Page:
D’onta Foreman’s path has been anything but easy since he entered the NFL in 2017.
Just 11 games into his rookie season, Foreman tore his left Achilles on a 34-yard touchdown run against the Cardinals. After that run, Foreman later played with the Titans after two years in Houston, but he only went on to rush for 94 yards on 29 carries the next three seasons.
During the 2021 season, Forman’s father, Darreck, passed away in a vehicle accident in Oklahoma.
The adversity kept piling on, but despite all of the obstacles, Foreman kept his playing career alive. After Derrick Henry broke his foot against the Colts on October 31, 2021, Foreman became the Titans’ lead running back — finishing with 133 rushing attempts for 566 yards and three touchdowns.
Foreman then went to Carolina and had a career-best season in 2022. The former third-round running back out of Texas carried the ball 203 times for 914 yards and five rushing touchdowns. He also finished in the top half of the league among running backs (No. 14) in designed runs of 15 or more yards.
“I learned a lot about myself just through my injuries, through losing my dad. Just the precious things I went through,” Foreman said. “Being injured, not being able to play at the level that I wanted to play at. And it taught me a lot about myself. Taught me a lot about my resistance, taught me a lot about, you know just the growth I needed to get to. Start seeing things different not even in just football but just in life. As a man, just growing, trying to be better outside of football just as a person.
And just trying to figure out, you know, what was causing me to have those type of depressions, not be as happy as I wanted to be. I think that as I kind of went through that phase of my life, I think it just changed a lot about me. Changed a lot about my mentality, the way I look at things, the way I view situations. I think that has helped me a lot. I’ve grown a lot, and I just want to continue to grow, continue to get better as a person, as a football player. Just keep elevating.”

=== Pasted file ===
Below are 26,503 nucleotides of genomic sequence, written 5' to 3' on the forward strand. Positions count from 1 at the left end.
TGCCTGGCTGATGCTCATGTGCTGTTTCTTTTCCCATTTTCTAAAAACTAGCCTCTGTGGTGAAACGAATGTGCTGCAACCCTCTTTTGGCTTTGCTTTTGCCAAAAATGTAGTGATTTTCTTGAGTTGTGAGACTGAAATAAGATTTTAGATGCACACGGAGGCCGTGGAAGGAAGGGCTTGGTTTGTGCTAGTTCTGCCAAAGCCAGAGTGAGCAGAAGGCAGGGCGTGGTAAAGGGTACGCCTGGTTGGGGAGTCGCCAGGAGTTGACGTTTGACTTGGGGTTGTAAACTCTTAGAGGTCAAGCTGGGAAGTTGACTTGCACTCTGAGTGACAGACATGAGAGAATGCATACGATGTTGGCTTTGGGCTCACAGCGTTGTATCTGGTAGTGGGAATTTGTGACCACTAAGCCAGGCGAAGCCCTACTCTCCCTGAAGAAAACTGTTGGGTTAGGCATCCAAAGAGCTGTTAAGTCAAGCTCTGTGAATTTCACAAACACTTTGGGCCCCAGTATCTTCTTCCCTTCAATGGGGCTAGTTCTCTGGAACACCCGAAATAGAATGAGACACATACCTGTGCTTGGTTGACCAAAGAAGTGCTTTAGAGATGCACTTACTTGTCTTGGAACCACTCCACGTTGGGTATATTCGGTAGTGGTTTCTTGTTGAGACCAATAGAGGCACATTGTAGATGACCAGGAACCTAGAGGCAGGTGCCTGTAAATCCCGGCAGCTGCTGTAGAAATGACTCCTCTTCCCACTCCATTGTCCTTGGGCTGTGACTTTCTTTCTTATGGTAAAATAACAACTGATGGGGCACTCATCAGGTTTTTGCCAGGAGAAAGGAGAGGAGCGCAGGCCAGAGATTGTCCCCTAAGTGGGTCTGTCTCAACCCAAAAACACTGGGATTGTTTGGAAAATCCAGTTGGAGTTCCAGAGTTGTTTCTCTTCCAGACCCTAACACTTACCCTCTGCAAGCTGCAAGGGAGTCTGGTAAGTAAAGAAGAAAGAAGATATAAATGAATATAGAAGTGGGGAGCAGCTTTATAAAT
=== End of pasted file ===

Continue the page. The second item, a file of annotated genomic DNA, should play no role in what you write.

But now the sixth-year pro has another chance to showcase what is capable of on the football field. Foreman signed with the Bears on a one-year, $3 million contract last week. A prove-it deal for a player who doesn’t need any outside motivation to keep him going.
With David Montgomery now in Detroit, Khalil Herbert is Foreman’s main competition for the starting role. Even though the two may end up sharing the workload throughout the season, Foreman understands there is an opportunity ahead of him.
“I can’t really speak for the coaches and the plan that they have,” Foreman said. “I came here to try to be the guy. I think if I didn’t come here with that mentality, I would be doing myself a disservice. I think I would be doing the team a disservice. All due respect, humble confidence, not trying to make it seem like anything other than just exactly what it is. That’s just me being confident in myself and feeling like I could come in and be the guy and be a guy that people count on and I can help us win.
“I didn’t come here to take a backseat to anybody. I’m a team guy. I want to do anything I can do to help in any role that they put me in, but coming here with the mindset of wanting to be the guy, wanting to be a person who can help this team and make a lot of plays for this team. I know that’s my mentality and I plan on doing that.”
Foreman may be coming off his best statistical season with the Panthers, but he knows he is capable of doing more on the football field. He doesn’t believe his 23 career receptions since 2017 should define him in that area of his game.
“And also, what people don’t give me credit for because I haven’t been able to show it a lot with the teams I’ve been on is how well I can catch the ball and what I can do in the backfield as far as being a receiver,” Foreman said. “That’s something that I really want to showcase. I’m looking forward to it, man. Being here, if I get that opportunity, it’ll take my game to a different level.”
Foreman has faced plenty of obstacles in his life, but how he has grown from those moments and his overall resiliency has put him in the position he is in today — in contention to be a lead back in the NFL.